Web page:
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CIA agent job information
CIA agent requirements at a glance
What you’ll do: There are a number of different roles in the CIA, but the agency’s overall mission is to collect intelligence to protect the U.S. from foreign threats
Where you’ll work: All positions are based in the Washington D.C. area but frequently require work overseas
Education you’ll need: Bachelor’s degree at a minimum
Median annual salary: $65,790, according to the U.S. Bureau of Labor Statistics (Police and sheriff’s patrol officers)
The primary mission of the Central Intelligence Agency (CIA) is to protect the United States, mainly through collecting and analyzing foreign intelligence and carrying out covert operations. It’s important to note that the CIA, unlike the FBI and Homeland Security and other agencies within the intelligence community, has no actual law enforcement function. There are many different positions available at the CIA, with many of them based abroad.
The CIA maintains rigorous hiring standards. When looking at a career at CIA, make sure you start by looking at the requirements which include:
- You must be a U.S. citizen (dual citizenship is acceptable).
- You must be willing to relocate to the Washington, D.C. area. (Some travel may be necessary.)
- You must adhere to the CIA’s strict no-drug policy, which includes marijuana. The CIA drug tests each applicant.
- You must be at least 18 years old.
7 steps to a career as a CIA officer
Choose your degree.
CIA officers must have a minimum of a bachelor’s degree, and some roles require graduate degrees.
Many different degrees can prepare you for a career at the CIA. Criminal justice and political science are the most common, but people with a wide variety of educational backgrounds are encouraged to apply. Some roles require specific degrees, while others do not.
Here are some fields to consider, per the CIA:
• Science, Technology, Engineering and Math (STEM)
• International Studies
• Foreign Language
• Business, accounting and finance
Find the right school.
Finding a school that has a strong program in your subject area is the next step in your education. Investigate the school’s credentials and reputation in order to find a program that will set you up for success in your career. It may also be worth exploring whether a school offers any programs with concentrations that strengthen other skills.
In addition to academics, it’s important to take into account a school’s location, size, campus culture, and program schedule to determine if their program can accommodate your individual needs and desires.
Federal jobs require that your degree be earned from an accredited college or university. Accreditation is also typically a requirement to receive federal financial aid or to be accepted to graduate school.
Apply to your school.
A career in the CIA will most likely begin with your education. You will need a high school diploma or GED to apply for a college or university, but beyond that, you’ll see there are some differences in prerequisites.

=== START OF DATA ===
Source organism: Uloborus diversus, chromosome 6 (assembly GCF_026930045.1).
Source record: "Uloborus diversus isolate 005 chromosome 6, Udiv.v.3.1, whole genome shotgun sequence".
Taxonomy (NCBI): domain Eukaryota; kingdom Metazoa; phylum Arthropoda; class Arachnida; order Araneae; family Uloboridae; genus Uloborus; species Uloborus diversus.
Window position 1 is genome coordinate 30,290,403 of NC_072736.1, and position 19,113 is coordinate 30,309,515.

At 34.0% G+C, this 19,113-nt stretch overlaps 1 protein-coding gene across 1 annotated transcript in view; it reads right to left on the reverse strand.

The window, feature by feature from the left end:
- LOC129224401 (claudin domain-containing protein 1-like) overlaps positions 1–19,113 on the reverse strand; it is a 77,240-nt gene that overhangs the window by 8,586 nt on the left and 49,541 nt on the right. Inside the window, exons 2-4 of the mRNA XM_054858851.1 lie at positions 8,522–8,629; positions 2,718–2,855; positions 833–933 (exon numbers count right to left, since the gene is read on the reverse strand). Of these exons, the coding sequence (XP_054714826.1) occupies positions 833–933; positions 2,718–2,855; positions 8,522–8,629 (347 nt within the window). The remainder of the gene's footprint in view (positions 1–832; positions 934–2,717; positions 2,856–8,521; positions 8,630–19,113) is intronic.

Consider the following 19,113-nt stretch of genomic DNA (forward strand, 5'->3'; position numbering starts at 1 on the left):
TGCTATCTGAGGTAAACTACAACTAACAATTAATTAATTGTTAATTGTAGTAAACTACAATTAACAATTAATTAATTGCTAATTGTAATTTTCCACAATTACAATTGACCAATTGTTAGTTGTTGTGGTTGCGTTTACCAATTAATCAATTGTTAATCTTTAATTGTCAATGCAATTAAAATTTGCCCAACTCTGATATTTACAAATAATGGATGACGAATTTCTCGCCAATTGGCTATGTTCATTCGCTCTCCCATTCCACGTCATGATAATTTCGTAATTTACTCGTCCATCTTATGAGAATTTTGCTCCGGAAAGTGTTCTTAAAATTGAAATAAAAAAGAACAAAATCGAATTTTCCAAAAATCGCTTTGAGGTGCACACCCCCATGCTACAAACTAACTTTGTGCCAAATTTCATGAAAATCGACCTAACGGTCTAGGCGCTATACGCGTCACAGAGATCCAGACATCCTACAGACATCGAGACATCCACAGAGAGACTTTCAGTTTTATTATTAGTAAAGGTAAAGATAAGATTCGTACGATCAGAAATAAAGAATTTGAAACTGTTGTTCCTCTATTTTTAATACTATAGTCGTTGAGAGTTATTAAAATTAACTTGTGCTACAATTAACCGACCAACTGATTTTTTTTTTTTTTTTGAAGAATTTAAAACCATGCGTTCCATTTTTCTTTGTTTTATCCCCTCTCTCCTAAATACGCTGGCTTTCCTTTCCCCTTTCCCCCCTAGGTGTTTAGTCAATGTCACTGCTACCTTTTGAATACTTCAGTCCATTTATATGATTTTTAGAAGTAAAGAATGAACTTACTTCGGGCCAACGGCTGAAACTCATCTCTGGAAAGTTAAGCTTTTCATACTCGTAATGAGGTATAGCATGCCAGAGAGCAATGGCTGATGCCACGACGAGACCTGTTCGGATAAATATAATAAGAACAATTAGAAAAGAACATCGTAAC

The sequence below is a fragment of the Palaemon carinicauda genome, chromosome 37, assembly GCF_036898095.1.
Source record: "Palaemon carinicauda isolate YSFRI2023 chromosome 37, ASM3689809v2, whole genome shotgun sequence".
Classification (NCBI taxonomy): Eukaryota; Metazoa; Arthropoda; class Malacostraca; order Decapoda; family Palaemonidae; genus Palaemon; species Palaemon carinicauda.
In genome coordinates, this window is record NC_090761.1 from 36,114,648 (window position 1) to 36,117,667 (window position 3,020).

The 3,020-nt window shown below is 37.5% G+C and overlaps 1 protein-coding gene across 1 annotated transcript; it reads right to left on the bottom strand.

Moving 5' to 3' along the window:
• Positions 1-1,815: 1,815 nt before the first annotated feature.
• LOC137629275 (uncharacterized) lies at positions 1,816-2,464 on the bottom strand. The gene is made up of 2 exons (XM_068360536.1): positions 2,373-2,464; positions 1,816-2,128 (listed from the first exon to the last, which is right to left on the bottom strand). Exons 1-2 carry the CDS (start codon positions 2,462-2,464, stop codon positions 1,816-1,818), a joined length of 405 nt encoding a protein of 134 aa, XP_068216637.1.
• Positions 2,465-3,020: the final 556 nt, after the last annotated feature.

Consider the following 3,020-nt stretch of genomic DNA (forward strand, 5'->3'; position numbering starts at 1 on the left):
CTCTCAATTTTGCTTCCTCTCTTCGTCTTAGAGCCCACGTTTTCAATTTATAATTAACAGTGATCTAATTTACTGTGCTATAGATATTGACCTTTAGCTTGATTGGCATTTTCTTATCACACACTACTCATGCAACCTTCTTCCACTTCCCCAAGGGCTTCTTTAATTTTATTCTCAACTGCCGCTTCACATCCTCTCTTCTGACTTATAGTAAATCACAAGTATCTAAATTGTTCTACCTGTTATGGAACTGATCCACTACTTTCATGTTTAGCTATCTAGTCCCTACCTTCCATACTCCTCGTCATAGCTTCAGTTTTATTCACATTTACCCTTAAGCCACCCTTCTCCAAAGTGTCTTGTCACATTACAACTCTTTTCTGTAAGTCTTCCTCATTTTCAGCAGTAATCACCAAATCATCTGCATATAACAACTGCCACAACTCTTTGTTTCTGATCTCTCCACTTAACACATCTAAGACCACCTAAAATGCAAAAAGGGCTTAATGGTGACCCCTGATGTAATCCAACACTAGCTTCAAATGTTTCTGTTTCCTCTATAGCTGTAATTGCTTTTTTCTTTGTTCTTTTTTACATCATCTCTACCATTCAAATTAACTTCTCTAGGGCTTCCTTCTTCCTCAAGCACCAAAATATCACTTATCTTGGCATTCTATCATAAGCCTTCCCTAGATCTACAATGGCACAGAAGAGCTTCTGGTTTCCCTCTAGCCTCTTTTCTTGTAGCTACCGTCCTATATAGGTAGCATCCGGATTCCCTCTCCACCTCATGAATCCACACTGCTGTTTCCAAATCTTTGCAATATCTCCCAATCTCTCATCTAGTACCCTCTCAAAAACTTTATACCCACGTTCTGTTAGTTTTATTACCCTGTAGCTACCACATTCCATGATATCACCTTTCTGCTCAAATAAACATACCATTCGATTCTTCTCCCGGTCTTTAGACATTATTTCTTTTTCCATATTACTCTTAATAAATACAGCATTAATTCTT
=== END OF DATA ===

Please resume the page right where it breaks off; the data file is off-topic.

Some schools will expect you to have a certain GPA. For competitive schools, this may be above a 3.5. Less competitive schools will admit students with GPAs in the 3.0 or even 2.5 range. Some schools will expect to see SAT scores. In some cases, high SAT scores can help offset a lower GPA or vice versa.
Earn your degree.
Earning a bachelor’s degree typically takes four years of full-time study. Studying part-time is a viable option for many people, although it will take longer. A graduate degree generally requires an additional 18 months to two years of full-time study beyond a bachelor’s degree.
Many degrees require an internship to graduate. You may expect to see these in business and accounting, and law and STEM fields among others.
Students can also apply for a year-long internship with the CIA in a range of studies. In these internships, you can work with experts in their field to gain real-world experience in the intelligence community, and by working with your school, you can generally arrange academic credit for the time you put in. Some of the subject areas available include:
• Foreign language
• Information technology
Find your first job and gain experience.
Some positions with the CIA require one or more years of professional experience in addition to a college degree. This time spent working before joining the CIA is a good time to ensure you learn the latest skills in your field. It’s also a good time to earn any certifications that may augment your degree and make you stand out among other CIA candidates.
Examples of certifications for professions in demand by the CIA include:
• Accounting: Individuals can become Certified Public Accountants, Certified Internal Auditors and Certified Government Financial Managers.
• Telecommunications: The CIA is looking for individuals with network, security and other computer certifications.
Apply to the CIA.
Applying for the CIA is long and involved—the five-step process can take more than a year. Below is a summary of the application process:
Online application: You must be physically within the United States or its territories when you apply. You may travel abroad briefly during the application and hiring process, but applicants are warned against contacting the CIA in any manner, including postal mail or email, while overseas.
Screening, testing and interviews: If the CIA is interested in pursuing your application, you will take part in phone screening and testing. This may include in-person interviews at a secure CIA site. It can also include aptitude and personality tests.
Conditional employment offer: Applicants who make it through testing and interviewing will be given a conditional offer of employment. The CIA will begin working on your security and medical evaluations as part of the clearance process.
Evaluations: The security and medical evaluations are extensive and can take from six to 12 months to complete. This portion will include polygraph testing; a thorough background investigation, which involves interviewing friends, neighbors and colleagues; and a physical and psychological examination.